If you thought PlayerUnknown's Battlegrounds felt the blunt of Fortnite's unprecedented success this year, there are much more personal stakes too. According to a sample of 200 divorce petitions beginning January 1, 2018, Fortnite and other online games has been cited as a top reason.
The data comes from the top Divorce website in the UK and the sample represents approximately 5% of all the petitions they handled thus far this year. They decided to dig into the data after noticing Fortnite being repeatedly listed as an issue in these marriages.
A spokesperson for the company explains:
"Addiction to drugs, alcohol and gambling have often been cited as reasons for relationship breakdowns but the dawn of the digital revolution has introduced new addictions...
These now include online pornography, online gaming and social media, so it is no surprise to us that more and more people are having relationship problems because of our digital addictions."
This is especially interesting given that Fortnite's demographics lean young, with nearly two-thirds of its player base in the 18-24 age range with the most popular segment coming from college-aged men (men in total, account for 72% of the total Fortnite player base) according to research by Verto Watch and Statista conducted earlier this year. It just goes to show how massive and far-reaching Fortnite has been, helped in part by it being a free-to-play game, financed via in-game cosmetic microtransactions.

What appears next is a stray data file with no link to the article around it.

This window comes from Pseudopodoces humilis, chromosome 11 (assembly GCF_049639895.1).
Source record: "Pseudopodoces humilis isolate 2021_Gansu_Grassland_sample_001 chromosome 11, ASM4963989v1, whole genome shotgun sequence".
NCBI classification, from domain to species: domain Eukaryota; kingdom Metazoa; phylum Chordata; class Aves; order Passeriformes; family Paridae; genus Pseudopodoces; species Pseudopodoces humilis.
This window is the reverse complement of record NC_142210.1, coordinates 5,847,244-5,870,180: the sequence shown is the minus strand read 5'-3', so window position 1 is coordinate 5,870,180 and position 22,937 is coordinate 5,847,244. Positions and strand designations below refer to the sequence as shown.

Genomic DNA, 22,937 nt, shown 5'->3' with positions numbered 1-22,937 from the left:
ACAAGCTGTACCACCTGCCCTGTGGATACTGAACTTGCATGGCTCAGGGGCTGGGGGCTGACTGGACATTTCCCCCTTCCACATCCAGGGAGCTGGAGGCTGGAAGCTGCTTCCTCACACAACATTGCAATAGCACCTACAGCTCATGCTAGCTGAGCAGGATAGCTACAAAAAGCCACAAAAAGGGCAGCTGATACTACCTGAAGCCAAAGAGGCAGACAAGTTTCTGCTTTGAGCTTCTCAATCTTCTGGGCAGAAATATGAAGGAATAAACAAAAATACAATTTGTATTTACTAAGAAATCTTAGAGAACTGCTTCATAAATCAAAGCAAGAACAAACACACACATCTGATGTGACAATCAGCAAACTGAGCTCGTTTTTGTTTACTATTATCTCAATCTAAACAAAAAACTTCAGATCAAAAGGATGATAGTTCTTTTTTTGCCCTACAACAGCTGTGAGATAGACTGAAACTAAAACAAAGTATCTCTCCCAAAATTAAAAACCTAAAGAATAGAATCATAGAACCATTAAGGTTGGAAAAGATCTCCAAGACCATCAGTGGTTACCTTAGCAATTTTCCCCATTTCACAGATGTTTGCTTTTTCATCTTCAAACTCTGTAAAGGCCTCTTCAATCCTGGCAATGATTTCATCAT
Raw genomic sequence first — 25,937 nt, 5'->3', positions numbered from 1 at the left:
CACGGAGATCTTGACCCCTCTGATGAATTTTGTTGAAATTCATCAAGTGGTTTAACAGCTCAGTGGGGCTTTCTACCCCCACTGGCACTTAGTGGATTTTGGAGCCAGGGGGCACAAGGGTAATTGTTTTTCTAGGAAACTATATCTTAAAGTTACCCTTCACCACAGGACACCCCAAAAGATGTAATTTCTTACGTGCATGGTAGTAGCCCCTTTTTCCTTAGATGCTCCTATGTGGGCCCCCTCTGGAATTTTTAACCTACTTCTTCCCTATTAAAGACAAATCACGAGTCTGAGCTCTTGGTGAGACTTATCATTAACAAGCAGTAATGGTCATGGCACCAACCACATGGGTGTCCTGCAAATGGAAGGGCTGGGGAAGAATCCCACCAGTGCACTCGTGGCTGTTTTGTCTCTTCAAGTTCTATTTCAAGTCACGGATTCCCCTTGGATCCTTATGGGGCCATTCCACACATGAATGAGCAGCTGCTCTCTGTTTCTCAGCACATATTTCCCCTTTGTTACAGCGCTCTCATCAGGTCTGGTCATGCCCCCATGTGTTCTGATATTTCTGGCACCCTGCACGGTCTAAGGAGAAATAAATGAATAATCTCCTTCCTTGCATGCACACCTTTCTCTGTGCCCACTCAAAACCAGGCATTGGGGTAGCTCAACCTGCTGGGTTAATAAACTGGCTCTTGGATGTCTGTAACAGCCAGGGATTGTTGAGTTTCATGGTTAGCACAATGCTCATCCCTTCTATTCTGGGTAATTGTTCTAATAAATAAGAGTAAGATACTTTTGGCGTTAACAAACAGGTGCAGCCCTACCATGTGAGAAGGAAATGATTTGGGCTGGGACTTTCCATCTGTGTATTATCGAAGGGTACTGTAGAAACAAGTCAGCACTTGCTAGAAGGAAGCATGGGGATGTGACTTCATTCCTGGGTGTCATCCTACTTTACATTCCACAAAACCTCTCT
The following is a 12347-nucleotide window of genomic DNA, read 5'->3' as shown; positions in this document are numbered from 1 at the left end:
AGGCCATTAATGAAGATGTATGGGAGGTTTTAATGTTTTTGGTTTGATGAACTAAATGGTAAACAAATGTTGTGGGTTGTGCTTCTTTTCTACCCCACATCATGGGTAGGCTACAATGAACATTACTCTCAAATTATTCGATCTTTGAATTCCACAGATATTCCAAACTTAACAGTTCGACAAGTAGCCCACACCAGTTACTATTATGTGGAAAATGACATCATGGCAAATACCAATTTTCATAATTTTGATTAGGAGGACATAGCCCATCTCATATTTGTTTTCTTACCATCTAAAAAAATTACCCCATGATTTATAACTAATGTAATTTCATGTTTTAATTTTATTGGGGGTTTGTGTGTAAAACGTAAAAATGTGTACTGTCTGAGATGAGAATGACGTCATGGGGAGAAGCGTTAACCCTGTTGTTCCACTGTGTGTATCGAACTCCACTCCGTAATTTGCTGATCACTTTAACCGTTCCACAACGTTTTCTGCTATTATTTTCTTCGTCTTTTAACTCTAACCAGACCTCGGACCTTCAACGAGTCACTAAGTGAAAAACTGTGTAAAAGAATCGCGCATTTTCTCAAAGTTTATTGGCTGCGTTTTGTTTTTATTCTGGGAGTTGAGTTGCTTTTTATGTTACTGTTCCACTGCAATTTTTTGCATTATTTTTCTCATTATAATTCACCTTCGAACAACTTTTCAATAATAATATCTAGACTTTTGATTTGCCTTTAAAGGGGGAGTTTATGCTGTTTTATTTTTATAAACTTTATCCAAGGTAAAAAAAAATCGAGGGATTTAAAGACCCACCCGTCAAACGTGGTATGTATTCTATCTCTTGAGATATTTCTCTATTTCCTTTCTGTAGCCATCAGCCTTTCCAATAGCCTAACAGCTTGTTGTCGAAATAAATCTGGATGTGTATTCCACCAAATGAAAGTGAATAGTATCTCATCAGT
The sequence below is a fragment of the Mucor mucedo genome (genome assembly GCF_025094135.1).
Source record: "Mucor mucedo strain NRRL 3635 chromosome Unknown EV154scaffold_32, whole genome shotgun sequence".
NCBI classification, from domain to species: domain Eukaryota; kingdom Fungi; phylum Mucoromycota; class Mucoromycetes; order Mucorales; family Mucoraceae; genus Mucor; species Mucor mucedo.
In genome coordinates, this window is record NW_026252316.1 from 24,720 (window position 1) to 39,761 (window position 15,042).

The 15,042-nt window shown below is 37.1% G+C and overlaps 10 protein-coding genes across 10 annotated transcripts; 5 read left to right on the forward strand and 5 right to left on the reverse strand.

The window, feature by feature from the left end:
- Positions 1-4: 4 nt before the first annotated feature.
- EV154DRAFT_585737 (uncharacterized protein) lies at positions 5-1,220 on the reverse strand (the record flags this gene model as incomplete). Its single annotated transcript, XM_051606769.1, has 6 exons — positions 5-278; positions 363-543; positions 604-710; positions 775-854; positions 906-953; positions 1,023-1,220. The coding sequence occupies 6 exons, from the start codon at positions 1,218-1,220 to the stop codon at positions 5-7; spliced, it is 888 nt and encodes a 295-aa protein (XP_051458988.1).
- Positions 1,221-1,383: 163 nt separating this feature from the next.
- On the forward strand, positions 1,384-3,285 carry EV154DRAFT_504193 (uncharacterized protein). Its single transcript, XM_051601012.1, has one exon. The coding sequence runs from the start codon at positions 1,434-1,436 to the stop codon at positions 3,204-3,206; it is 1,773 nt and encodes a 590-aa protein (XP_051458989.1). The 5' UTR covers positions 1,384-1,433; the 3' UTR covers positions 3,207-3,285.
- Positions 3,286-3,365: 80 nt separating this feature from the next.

Fortnite remains one of the most popular games in existence and the current king of the "battle royale" genre, where 100 players are dropped into a shrinking map with only one player (or team) that can win. It took the throne from PlayerUnknown's Battlegrounds (PUBG) amidst controversy that it lifted elements (and was built by Epic Games, the makers of the very same game engine that was licensed for the development of PUBG). Both games were developed on relatively short development periods and released in "early access" states. The first real competition to both comes this fall with triple-A publishers and developers entering the market with their own takes on the battle royale format.
Up first is Activision's Call of Duty: Black Ops 4 which just tested its "Blackout" mode last week to great success, and not too long after, Electronic Arts will introduce a battle royale mode titled "Firestorm" as a post-launch addition to Battlefield V. If all of these titles are as addictive as Fortnite, there's going to be a lot of strain on relationships...